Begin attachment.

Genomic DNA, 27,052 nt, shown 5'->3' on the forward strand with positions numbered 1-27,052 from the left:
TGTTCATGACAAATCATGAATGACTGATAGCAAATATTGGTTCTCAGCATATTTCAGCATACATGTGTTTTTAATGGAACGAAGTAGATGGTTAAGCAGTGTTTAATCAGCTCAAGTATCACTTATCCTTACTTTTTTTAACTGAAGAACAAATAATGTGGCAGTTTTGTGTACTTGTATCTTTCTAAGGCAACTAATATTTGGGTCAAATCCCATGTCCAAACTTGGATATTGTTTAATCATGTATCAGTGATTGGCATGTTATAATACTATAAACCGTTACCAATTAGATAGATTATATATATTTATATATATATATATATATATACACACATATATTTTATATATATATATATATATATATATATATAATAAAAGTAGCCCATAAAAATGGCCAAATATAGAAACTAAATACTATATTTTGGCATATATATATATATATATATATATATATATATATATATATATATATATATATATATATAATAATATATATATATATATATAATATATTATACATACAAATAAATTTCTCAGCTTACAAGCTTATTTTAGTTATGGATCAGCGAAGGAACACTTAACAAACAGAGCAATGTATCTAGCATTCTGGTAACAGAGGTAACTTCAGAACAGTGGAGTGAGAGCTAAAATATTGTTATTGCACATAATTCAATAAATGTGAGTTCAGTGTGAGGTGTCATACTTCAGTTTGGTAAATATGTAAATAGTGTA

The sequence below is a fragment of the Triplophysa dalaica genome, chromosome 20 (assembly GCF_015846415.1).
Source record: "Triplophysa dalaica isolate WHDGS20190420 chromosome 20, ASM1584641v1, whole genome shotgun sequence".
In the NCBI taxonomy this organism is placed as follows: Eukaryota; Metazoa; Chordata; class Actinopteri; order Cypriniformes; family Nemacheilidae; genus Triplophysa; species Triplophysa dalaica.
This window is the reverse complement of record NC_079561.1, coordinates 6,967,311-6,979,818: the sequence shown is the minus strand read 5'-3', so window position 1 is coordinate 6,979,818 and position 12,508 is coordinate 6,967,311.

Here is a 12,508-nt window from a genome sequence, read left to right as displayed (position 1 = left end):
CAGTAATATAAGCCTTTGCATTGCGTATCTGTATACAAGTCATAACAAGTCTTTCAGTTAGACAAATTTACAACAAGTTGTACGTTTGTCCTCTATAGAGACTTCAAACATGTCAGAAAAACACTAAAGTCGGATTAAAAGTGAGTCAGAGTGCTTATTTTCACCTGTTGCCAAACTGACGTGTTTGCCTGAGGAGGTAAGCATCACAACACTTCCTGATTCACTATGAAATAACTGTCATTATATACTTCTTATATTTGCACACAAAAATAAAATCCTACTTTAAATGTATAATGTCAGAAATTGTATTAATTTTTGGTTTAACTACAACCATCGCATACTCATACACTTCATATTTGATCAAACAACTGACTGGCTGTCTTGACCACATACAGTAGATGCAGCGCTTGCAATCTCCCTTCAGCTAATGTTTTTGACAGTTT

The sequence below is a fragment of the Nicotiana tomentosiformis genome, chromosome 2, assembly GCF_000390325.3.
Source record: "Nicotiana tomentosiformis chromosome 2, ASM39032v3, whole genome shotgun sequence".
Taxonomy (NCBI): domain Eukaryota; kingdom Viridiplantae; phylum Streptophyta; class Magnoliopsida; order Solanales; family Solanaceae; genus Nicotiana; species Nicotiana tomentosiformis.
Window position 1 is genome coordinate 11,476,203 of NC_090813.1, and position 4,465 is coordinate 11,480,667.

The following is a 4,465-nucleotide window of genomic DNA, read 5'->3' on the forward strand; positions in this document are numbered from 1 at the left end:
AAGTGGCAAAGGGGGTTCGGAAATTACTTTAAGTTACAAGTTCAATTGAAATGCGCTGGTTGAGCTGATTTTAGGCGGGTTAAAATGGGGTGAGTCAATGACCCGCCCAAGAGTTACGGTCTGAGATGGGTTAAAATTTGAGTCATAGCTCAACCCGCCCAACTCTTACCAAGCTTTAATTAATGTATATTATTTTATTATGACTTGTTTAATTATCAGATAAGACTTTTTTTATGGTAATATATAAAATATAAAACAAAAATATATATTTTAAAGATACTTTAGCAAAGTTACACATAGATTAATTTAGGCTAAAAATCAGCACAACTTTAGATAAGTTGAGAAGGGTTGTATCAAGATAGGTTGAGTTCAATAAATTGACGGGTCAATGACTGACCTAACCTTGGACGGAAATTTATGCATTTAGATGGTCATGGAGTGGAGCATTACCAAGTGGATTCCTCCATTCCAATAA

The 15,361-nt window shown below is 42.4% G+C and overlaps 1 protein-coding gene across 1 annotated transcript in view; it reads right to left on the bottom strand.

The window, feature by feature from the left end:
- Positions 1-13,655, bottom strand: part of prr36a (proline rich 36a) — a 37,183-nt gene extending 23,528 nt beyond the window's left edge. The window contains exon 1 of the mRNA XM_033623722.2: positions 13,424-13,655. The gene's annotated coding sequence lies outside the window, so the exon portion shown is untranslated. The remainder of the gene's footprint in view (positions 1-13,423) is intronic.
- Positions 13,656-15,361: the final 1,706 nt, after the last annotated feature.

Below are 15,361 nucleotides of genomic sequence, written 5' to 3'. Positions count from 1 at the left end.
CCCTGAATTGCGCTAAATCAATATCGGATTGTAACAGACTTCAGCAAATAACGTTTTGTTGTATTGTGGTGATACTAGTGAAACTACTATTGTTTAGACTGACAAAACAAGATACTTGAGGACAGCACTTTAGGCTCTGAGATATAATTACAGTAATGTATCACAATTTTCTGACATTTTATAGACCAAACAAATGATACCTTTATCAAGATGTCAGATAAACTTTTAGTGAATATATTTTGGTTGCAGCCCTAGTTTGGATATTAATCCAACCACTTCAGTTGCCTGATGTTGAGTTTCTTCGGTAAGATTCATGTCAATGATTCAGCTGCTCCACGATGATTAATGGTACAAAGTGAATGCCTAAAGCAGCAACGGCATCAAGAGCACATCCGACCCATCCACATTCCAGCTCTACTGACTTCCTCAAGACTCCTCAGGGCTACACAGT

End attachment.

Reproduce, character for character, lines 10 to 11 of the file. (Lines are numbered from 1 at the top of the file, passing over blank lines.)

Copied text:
Source record: "Nicotiana tomentosiformis chromosome 2, ASM39032v3, whole genome shotgun sequence".
Taxonomy (NCBI): domain Eukaryota; kingdom Viridiplantae; phylum Streptophyta; class Magnoliopsida; order Solanales; family Solanaceae; genus Nicotiana; species Nicotiana tomentosiformis.